Opinion

If Cain wins, the tea party loses

Cain was not only wrong about TARP, but called anyone who even believed there was a housing crisis “ignorant.” Wrote Cain in 2005: “The media have been foretelling a massive bust in housing prices for months now … That kind of ignorance makes homeowners fear that their most expensive possession could turn worthless overnight.”

Added Cain: “That won’t happen.”

Well, it wasn’t “ignorance.” The housing bust did happen, to a tragic degree. Cain suggested TARP was the proper action to fix it, and his establishment-minded delusions do not end there. In a piece titled “In Herman Cain’s Writings, Startling Lack of Foresight,” Time magazine’s Mark Benjamin writes:

In a July 21, 2008, column, Cain referred to Wall Street’s troubles as “the mainstream media’s it’s-not-a-crisis-but-we-are-going-to-make-it-look-like-one banking crisis.” In less than two months, Lehman Brothers would declare bankruptcy and, a few weeks later, Congress would pass a massive bailout to rescue the nation’s largest banks.

Cain, of course, supported those bailouts to “correct” an economic problem he insisted did not exist.

And Cain kept insisting this after the bailouts, or as Benjamin notes:

Even in September, Cain was upbraiding Democrats for ignoring great economic news. “We still have not had a recession since 2001,” Cain wrote early that month. “But don’t tell the Democrats and the mainstream media. You might disrupt their imaginary recession.”

I like Herman Cain. As a native of South Carolina, I have always been entertained whenever he guest hosts for Neal Boortz’s Atlanta-based syndicated radio program. Cain is quick with quips and great with soundbites.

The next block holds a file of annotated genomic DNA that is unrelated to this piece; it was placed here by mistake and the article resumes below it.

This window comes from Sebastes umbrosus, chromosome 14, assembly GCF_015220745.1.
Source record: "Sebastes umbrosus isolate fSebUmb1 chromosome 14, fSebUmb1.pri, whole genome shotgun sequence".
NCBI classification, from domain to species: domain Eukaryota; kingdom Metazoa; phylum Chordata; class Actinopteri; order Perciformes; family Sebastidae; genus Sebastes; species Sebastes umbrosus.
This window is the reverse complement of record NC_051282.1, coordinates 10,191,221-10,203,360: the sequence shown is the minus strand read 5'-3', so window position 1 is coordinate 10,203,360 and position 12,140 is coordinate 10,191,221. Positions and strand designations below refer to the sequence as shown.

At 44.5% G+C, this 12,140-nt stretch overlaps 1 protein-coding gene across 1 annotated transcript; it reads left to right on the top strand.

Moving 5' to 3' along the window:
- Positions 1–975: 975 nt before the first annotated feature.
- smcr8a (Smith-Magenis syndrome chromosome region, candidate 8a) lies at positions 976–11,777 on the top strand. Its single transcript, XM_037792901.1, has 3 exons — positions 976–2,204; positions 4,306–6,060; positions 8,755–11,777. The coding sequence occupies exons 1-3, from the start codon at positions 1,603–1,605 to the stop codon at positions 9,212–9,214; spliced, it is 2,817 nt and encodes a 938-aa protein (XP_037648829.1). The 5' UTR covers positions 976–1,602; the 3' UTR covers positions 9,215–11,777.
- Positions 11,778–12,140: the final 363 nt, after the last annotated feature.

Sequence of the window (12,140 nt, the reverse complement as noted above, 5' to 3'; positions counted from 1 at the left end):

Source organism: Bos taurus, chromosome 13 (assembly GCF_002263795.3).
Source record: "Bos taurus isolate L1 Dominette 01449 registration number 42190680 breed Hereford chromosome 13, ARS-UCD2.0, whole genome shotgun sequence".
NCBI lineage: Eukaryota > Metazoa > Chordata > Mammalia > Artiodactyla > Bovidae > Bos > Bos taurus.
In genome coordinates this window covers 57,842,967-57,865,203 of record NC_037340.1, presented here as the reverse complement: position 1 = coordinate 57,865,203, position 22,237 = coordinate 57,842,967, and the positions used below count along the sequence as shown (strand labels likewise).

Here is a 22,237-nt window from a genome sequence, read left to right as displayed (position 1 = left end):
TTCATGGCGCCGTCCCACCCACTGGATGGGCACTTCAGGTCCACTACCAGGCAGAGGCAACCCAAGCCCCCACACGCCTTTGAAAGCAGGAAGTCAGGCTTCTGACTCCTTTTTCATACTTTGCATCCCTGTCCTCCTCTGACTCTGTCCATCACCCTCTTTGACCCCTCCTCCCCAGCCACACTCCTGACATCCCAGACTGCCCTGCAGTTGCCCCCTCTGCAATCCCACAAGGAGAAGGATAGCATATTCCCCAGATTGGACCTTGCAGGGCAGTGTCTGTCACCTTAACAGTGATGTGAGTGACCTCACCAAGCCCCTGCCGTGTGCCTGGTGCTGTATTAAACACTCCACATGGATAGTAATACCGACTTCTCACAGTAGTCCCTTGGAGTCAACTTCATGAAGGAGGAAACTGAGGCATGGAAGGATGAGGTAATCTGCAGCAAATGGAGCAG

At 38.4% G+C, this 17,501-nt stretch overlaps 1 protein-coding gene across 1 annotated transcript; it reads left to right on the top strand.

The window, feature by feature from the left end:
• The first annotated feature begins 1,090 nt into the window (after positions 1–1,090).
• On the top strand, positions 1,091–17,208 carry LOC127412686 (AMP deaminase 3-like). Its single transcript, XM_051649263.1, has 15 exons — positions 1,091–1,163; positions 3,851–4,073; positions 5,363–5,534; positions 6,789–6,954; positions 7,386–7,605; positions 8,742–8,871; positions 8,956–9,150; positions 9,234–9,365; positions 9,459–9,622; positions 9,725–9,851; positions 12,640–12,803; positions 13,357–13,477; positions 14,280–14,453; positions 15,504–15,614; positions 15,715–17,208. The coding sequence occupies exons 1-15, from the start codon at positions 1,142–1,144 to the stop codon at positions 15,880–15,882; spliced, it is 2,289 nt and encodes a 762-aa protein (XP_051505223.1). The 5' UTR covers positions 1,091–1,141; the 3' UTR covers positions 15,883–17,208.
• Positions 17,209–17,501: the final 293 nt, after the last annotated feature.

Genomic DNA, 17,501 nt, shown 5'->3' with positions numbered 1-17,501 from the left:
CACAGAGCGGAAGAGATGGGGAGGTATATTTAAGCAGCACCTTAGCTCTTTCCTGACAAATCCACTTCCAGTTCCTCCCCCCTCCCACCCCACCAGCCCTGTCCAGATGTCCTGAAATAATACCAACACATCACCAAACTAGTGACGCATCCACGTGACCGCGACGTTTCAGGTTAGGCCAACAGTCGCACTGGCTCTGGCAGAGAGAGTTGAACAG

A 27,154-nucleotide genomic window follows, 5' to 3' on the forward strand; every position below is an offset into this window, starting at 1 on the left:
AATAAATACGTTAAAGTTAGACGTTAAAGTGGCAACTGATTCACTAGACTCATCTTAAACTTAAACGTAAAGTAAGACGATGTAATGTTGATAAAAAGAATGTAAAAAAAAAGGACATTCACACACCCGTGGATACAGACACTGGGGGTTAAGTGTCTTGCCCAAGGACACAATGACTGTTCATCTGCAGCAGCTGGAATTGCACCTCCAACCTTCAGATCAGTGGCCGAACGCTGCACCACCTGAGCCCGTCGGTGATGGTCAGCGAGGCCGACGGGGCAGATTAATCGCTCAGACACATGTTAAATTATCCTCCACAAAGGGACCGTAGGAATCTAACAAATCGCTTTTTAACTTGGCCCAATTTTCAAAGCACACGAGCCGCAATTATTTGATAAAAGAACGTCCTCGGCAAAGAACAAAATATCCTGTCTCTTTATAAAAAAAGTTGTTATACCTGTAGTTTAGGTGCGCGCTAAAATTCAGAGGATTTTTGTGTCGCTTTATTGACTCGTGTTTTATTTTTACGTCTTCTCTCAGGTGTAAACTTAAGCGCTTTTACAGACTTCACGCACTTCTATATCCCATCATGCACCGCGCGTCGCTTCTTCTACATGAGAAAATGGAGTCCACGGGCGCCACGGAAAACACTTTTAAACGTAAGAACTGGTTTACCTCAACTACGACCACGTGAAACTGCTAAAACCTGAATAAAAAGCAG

But talk radio entertainment does not a president make. Let’s not forget what the tea party was originally about: fiscal responsibility and constitutional fidelity, no compromise and no mercy. The fact stands that on the greatest economic crisis of our time, Cain was dead wrong in his predictions and fully in line with establishment thinking on how to correct them. His sheer ignorance of the basic economic factors in play as the crisis unfolded is staggering. And we have no evidence to suggest Cain’s career-long disposition toward establishment group-think has changed.

If the tea party settles for Cain as the GOP presidential nominee, is the movement I heralded gone? Is support for TARP now forgiven? Is establishment thinking now acceptable so long as its spokesman is charming and anti-establishment on a mere cosmetic level?

This is precisely what “conservatism” was before the tea party, and precisely why big government endures to this day — and why the longer Cain endures with the GOP grassroots, the further the tea party will wither.

Jack Hunter writes at the “Paulitical Ticker,” where he is the official Ron Paul 2012 campaign blogger.